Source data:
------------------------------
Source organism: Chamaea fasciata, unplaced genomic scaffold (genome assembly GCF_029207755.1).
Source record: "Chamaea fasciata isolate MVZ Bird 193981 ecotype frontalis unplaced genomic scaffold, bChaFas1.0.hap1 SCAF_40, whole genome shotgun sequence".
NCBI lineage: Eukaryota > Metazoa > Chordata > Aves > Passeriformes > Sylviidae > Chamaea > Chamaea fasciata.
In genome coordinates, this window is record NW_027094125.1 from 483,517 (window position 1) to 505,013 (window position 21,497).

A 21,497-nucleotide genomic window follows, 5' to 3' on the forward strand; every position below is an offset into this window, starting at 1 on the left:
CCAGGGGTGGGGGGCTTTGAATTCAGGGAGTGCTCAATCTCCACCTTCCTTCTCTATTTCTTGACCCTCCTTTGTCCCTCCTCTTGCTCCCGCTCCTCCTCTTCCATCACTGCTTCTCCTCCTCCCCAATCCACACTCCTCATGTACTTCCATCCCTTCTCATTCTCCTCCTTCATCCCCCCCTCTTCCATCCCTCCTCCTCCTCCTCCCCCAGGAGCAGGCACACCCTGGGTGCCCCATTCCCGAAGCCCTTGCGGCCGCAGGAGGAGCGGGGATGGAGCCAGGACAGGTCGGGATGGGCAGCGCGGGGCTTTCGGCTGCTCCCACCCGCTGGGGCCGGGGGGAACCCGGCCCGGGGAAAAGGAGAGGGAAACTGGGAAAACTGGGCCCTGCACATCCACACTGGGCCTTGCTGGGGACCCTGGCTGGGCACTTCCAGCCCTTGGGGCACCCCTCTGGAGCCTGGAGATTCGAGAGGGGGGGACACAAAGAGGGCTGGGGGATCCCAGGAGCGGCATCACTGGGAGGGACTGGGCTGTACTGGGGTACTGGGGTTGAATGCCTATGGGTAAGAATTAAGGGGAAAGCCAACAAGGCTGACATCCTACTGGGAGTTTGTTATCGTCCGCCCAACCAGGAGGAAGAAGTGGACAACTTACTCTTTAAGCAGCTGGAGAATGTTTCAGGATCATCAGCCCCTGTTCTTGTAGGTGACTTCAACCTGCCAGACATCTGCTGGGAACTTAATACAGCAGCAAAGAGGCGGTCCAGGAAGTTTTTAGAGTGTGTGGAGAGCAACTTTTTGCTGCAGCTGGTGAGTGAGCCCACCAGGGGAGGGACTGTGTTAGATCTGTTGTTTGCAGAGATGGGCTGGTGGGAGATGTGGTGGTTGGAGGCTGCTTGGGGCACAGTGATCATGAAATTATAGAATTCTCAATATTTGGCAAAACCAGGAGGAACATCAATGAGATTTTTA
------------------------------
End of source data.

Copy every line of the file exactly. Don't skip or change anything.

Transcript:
Source organism: Chamaea fasciata, unplaced genomic scaffold (genome assembly GCF_029207755.1).
Source record: "Chamaea fasciata isolate MVZ Bird 193981 ecotype frontalis unplaced genomic scaffold, bChaFas1.0.hap1 SCAF_40, whole genome shotgun sequence".
NCBI lineage: Eukaryota > Metazoa > Chordata > Aves > Passeriformes > Sylviidae > Chamaea > Chamaea fasciata.
In genome coordinates, this window is record NW_027094125.1 from 483,517 (window position 1) to 505,013 (window position 21,497).

A 21,497-nucleotide genomic window follows, 5' to 3' on the forward strand; every position below is an offset into this window, starting at 1 on the left:
CCAGGGGTGGGGGGCTTTGAATTCAGGGAGTGCTCAATCTCCACCTTCCTTCTCTATTTCTTGACCCTCCTTTGTCCCTCCTCTTGCTCCCGCTCCTCCTCTTCCATCACTGCTTCTCCTCCTCCCCAATCCACACTCCTCATGTACTTCCATCCCTTCTCATTCTCCTCCTTCATCCCCCCCTCTTCCATCCCTCCTCCTCCTCCTCCCCCAGGAGCAGGCACACCCTGGGTGCCCCATTCCCGAAGCCCTTGCGGCCGCAGGAGGAGCGGGGATGGAGCCAGGACAGGTCGGGATGGGCAGCGCGGGGCTTTCGGCTGCTCCCACCCGCTGGGGCCGGGGGGAACCCGGCCCGGGGAAAAGGAGAGGGAAACTGGGAAAACTGGGCCCTGCACATCCACACTGGGCCTTGCTGGGGACCCTGGCTGGGCACTTCCAGCCCTTGGGGCACCCCTCTGGAGCCTGGAGATTCGAGAGGGGGGGACACAAAGAGGGCTGGGGGATCCCAGGAGCGGCATCACTGGGAGGGACTGGGCTGTACTGGGGTACTGGGGTTGAATGCCTATGGGTAAGAATTAAGGGGAAAGCCAACAAGGCTGACATCCTACTGGGAGTTTGTTATCGTCCGCCCAACCAGGAGGAAGAAGTGGACAACTTACTCTTTAAGCAGCTGGAGAATGTTTCAGGATCATCAGCCCCTGTTCTTGTAGGTGACTTCAACCTGCCAGACATCTGCTGGGAACTTAATACAGCAGCAAAGAGGCGGTCCAGGAAGTTTTTAGAGTGTGTGGAGAGCAACTTTTTGCTGCAGCTGGTGAGTGAGCCCACCAGGGGAGGGACTGTGTTAGATCTGTTGTTTGCAGAGATGGGCTGGTGGGAGATGTGGTGGTTGGAGGCTGCTTGGGGCACAGTGATCATGAAATTATAGAATTCTCAATATTTGGCAAAACCAGGAGGAACATCAATGAGATTTTTA